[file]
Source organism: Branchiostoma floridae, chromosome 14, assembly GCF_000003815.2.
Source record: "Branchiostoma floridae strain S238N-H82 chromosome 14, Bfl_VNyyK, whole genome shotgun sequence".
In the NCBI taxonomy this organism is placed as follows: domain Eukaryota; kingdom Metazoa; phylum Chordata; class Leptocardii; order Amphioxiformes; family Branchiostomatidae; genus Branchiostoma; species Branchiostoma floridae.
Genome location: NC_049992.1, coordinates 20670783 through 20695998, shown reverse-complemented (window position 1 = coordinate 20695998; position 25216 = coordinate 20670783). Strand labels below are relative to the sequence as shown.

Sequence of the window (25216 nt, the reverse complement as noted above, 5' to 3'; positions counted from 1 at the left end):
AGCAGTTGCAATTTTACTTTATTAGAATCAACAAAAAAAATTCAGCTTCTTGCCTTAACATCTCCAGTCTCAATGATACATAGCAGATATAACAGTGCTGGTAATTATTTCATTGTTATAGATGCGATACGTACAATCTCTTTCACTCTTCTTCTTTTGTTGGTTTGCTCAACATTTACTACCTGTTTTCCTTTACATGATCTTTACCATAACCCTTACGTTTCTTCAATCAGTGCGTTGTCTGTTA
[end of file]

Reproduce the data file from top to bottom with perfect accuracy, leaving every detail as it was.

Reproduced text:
Source organism: Branchiostoma floridae, chromosome 14, assembly GCF_000003815.2.
Source record: "Branchiostoma floridae strain S238N-H82 chromosome 14, Bfl_VNyyK, whole genome shotgun sequence".
In the NCBI taxonomy this organism is placed as follows: domain Eukaryota; kingdom Metazoa; phylum Chordata; class Leptocardii; order Amphioxiformes; family Branchiostomatidae; genus Branchiostoma; species Branchiostoma floridae.
Genome location: NC_049992.1, coordinates 20670783 through 20695998, shown reverse-complemented (window position 1 = coordinate 20695998; position 25216 = coordinate 20670783). Strand labels below are relative to the sequence as shown.

Sequence of the window (25216 nt, the reverse complement as noted above, 5' to 3'; positions counted from 1 at the left end):
AGCAGTTGCAATTTTACTTTATTAGAATCAACAAAAAAAATTCAGCTTCTTGCCTTAACATCTCCAGTCTCAATGATACATAGCAGATATAACAGTGCTGGTAATTATTTCATTGTTATAGATGCGATACGTACAATCTCTTTCACTCTTCTTCTTTTGTTGGTTTGCTCAACATTTACTACCTGTTTTCCTTTACATGATCTTTACCATAACCCTTACGTTTCTTCAATCAGTGCGTTGTCTGTTA